‘No one talked about mental health and everyone around us was distracted by her unhealthy coping strategies,’ says Marnie & Michael owner and mother of two Jennifer St. John
So the Marnie & Michael founder opted to create a social enterprise devoted to cultivating a supportive virtual mental health community, which includes donating 15% of all profits from her Penetanguishene-based artisan handbag business to mental health charities and initiatives.
“My Mom was basically living the majority of her life with mental illness,” St. John tells MidlandToday.
“She was not diagnosed until she was 52 and she passed away just before her 62nd birthday. So for the last 10 years, she lived a life that was more indicative of where she wanted to be.”
Growing up with a bipolar mother, St. John experienced the traumatic highs and lows and lack of stability when raised in a family with mental illness and had access to little support, if any.
The illness also played a part in her parents’ (Marnie and Michael) eventual breakup.
“It was just a rollercoaster. They kind of came in and out of each other’s lives,” St. John says, noting that they were together for about 15 years at the later stages of their lives.
“The love was always there.”
st. John says her mother’s illness also caused an unsettled home-life for her and her siblings. This included many moves over the years where the children were forced to pick up and seemingly start their young lives anew in a different town with no friends.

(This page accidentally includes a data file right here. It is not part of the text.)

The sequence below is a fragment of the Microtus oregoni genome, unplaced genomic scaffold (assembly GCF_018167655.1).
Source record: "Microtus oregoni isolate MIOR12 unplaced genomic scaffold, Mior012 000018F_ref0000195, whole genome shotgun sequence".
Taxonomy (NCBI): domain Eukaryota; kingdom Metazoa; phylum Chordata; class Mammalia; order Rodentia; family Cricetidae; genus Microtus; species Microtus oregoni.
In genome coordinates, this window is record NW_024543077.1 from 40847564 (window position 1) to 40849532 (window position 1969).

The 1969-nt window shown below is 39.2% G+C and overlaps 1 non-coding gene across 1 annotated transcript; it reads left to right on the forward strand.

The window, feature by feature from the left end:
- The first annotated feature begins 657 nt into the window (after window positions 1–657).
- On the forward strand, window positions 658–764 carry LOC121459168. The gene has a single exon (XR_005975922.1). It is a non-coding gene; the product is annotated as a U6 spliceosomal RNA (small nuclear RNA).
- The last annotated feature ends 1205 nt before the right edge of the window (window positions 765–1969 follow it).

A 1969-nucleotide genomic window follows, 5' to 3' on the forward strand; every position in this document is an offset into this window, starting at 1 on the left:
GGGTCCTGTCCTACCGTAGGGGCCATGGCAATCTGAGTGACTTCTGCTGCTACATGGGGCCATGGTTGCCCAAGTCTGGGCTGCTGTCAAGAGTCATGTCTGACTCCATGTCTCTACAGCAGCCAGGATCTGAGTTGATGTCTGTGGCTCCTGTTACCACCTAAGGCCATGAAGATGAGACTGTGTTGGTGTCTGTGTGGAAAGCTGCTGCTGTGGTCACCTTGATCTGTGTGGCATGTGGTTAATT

“We couldn’t really talk about what was going on,” she says. “I definitely felt very alone on this journey.”
st. John recounts how one of these moves included crossing the border into the United States where her mother married an American man, a union that didn’t last.
“I’m not really from one spot,” she says. “In late high school, we settled in Orillia.”
And now as a mother of two, who has created a stable and loving home with her husband of 22 years Murray Smith, St. John wants to give back to help other children and families who might be going through circumstances similar to the ones she lived through as a child.
She says the bottom line is that mental illness is hard on everyone.
“It’s hard for those suffering the illness and for those loving the person who is suffering,” St. John explains.
“She (her mother) had six children by her mid-twenties, my childhood impacted by traumatic leaving highs and lows and left reeling from her impulsive life-changing decisions.
“No one talked about mental health and everyone around us was distracted by her unhealthy coping strategies.”
st. John says the only constant in their lives was instability.
“We were shamed into saying nothing; keeping our home-life a close secret,” she says. “I am determined to be a part of the conversation and space that is changing this.”